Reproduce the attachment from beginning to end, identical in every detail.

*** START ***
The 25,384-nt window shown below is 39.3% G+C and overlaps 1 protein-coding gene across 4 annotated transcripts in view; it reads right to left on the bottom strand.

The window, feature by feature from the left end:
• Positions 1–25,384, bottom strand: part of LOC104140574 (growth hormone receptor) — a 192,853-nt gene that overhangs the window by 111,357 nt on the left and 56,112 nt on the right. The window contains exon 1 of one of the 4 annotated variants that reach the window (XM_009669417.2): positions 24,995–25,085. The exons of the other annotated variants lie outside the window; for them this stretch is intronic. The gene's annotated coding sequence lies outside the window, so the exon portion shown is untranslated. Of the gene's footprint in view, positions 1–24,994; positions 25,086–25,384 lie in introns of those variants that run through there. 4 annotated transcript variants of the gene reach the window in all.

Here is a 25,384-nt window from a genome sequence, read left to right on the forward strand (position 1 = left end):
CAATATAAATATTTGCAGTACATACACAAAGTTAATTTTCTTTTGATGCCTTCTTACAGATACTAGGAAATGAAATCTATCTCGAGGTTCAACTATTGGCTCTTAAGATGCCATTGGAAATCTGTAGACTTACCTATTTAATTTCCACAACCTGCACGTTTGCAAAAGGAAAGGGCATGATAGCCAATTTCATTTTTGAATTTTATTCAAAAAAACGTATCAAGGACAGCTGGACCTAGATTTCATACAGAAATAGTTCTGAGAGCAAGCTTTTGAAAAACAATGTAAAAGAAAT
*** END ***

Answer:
The 25,384-nt window shown below is 39.3% G+C and overlaps 1 protein-coding gene across 4 annotated transcripts in view; it reads right to left on the bottom strand.

The window, feature by feature from the left end:
• Positions 1–25,384, bottom strand: part of LOC104140574 (growth hormone receptor) — a 192,853-nt gene that overhangs the window by 111,357 nt on the left and 56,112 nt on the right. The window contains exon 1 of one of the 4 annotated variants that reach the window (XM_009669417.2): positions 24,995–25,085. The exons of the other annotated variants lie outside the window; for them this stretch is intronic. The gene's annotated coding sequence lies outside the window, so the exon portion shown is untranslated. Of the gene's footprint in view, positions 1–24,994; positions 25,086–25,384 lie in introns of those variants that run through there. 4 annotated transcript variants of the gene reach the window in all.

Here is a 25,384-nt window from a genome sequence, read left to right on the forward strand (position 1 = left end):
CAATATAAATATTTGCAGTACATACACAAAGTTAATTTTCTTTTGATGCCTTCTTACAGATACTAGGAAATGAAATCTATCTCGAGGTTCAACTATTGGCTCTTAAGATGCCATTGGAAATCTGTAGACTTACCTATTTAATTTCCACAACCTGCACGTTTGCAAAAGGAAAGGGCATGATAGCCAATTTCATTTTTGAATTTTATTCAAAAAAACGTATCAAGGACAGCTGGACCTAGATTTCATACAGAAATAGTTCTGAGAGCAAGCTTTTGAAAAACAATGTAAAAGAAAT